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Agua SUD plans to hold public hearings on proposal to increase water, sewer rates

The Agua Special Utility District, which is weighing a proposal to increase water and sewer rates, plans to hold public hearings in February, March and April.

Under the proposal, monthly base rates — the minimum charge paid by everyone with a meter — and per-gallon rates would gradually increase.

AguaSUDLogoThe utility board, though, remains divided over whether to increase rates or reduce costs. Both would boost the bottom line.

“Of course, we don’t want to affect any of our customers,” said board President Roger Hernandez. “We’re going to look at every option.”

It’s a difficult decision.

The utility district provides water to about 15,500 customers across western Hidalgo County and a small part of Starr County. Nearly 1,500 customers in Sullivan City also pay for sewer service.

Many already struggle to pay the bill.

In June, the utility district sent warnings to nearly 5,400 customers who didn’t pay their monthly bill, according to data reviewed by the board. Nearly 550 were eventually disconnected for non-payment.

Without higher rates, however, the utility district will run a budget deficit by 2023, according to a study by Jeff Snowden of Frisco-based Capex Consulting Group.

The utility district avoided rate hikes for years.

Customers with standard residential water meters pay $16.53 per month plus the price of water — the same base rate they paid in 2010.

The utility district hired Snowden to analyze water and sewer rates.

Snowden met with the board in August during a three-day workshop on South Padre Island and provided members with an updated report in November.

Under the November proposal, the utility district would gradually increase monthly base rates and per-gallon rates over a five-year period. By the fifth year, customers with standard residential water meters would pay $17.75 per month plus the cost of water.

The per-gallon charge would increase too, jumping about 3 percent every year over the five-year period.

For example, residential customers who use between 3,000 and 10,000 gallons of water per month pay $2.36 for every thousand gallons. Under the proposal, that price would gradually increase to $2.73 for every thousand gallons.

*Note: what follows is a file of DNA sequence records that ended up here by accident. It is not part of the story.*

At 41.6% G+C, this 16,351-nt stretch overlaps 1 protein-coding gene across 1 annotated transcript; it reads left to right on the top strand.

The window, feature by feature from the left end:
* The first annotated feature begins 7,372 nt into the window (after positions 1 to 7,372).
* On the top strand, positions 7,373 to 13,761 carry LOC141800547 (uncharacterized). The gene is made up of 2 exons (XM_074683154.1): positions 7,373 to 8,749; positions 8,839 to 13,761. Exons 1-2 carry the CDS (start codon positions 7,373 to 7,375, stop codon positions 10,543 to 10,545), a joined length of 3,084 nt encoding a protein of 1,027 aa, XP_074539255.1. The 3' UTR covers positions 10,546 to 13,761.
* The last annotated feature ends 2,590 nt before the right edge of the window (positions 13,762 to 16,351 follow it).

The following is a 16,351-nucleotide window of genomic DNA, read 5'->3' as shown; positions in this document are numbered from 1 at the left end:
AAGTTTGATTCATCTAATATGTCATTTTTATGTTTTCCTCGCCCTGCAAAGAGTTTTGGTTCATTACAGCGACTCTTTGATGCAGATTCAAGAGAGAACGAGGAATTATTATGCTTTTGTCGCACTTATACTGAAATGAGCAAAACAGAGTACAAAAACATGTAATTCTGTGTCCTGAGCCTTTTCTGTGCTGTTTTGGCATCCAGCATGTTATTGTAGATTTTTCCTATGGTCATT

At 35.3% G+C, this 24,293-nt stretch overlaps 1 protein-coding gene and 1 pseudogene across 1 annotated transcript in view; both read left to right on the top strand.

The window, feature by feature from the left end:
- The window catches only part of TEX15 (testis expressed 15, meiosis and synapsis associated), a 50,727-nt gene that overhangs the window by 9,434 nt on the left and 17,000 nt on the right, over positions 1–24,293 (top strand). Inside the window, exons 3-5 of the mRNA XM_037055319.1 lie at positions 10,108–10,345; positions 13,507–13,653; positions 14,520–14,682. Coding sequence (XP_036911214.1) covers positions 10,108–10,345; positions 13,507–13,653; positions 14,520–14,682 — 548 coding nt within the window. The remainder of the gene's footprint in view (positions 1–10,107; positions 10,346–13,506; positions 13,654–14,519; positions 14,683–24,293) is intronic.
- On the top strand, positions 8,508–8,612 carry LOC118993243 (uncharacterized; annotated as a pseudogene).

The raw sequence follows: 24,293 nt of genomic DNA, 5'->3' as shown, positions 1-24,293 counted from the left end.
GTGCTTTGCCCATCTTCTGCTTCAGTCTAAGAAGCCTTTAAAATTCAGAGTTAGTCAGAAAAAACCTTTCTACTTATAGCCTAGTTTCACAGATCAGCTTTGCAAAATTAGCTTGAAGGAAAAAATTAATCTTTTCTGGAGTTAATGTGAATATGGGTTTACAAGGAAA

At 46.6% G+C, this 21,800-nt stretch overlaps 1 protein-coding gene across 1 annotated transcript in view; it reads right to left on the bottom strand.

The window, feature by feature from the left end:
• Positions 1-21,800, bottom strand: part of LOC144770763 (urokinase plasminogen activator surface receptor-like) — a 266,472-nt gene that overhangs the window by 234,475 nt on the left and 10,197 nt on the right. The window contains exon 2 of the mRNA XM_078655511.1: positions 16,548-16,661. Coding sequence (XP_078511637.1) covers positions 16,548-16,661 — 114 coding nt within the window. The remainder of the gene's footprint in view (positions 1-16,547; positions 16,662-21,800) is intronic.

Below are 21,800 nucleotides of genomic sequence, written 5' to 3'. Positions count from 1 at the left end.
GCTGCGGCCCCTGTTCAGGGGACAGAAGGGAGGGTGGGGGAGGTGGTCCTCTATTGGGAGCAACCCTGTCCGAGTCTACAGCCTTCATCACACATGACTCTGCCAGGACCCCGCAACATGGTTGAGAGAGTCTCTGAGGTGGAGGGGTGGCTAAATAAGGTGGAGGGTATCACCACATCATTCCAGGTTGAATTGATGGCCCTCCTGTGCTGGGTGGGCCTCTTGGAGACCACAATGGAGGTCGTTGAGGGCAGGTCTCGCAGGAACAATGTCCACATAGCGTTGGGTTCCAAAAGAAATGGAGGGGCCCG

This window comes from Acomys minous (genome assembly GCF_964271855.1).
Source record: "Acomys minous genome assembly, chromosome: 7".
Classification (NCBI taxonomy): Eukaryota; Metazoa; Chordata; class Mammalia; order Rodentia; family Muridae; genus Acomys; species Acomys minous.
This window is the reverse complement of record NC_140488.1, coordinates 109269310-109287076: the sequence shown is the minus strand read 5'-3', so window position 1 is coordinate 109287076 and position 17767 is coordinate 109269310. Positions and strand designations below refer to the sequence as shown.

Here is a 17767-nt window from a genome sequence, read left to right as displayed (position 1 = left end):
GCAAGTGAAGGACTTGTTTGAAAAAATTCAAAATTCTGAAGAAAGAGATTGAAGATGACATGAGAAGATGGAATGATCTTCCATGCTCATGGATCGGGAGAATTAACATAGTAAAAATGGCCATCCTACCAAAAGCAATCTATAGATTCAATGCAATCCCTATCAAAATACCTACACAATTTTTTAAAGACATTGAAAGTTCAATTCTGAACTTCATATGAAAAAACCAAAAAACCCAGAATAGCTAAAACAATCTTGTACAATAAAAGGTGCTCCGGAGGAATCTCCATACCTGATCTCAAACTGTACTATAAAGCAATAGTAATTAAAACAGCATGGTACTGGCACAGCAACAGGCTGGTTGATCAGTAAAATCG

Sullivan City customers would also pay more for sewer.

Under the proposal, the average monthly sewer bill would increase from $20.84 to $26.24.

“I’m going to fight this,” said board Director Ivan Sandoval, who represents Sullivan City.

The median household income for Sullivan City, where the utility district provides water and sewer service, is about $26,400 annually, according to American Community Survey data published by the U.S. Census Bureau.

Before the utility district burdens customers with higher rates, Sandoval said he wants to review the budget and cut unnecessary costs.

Sandoval and board Director Homer Tijerina, who represents rural Hidalgo County customers, requested information about engineers and consultants employed by the utility district.

“I’m trying to see: What consultants do we have?” Sandoval said. “And what work have they done?”

While he wants to avoid higher rates as long as possible, Sandoval said he thinks a majority of the seven-member board will support the proposal.

“It’s out of my reach at the end,” Sandoval said. “Because it has to come down to what? Four votes, at least.”

The utility district will hold public hearings on Feb. 4, March 4 and April 1 at 3120 N. Abram Road in Palmview.

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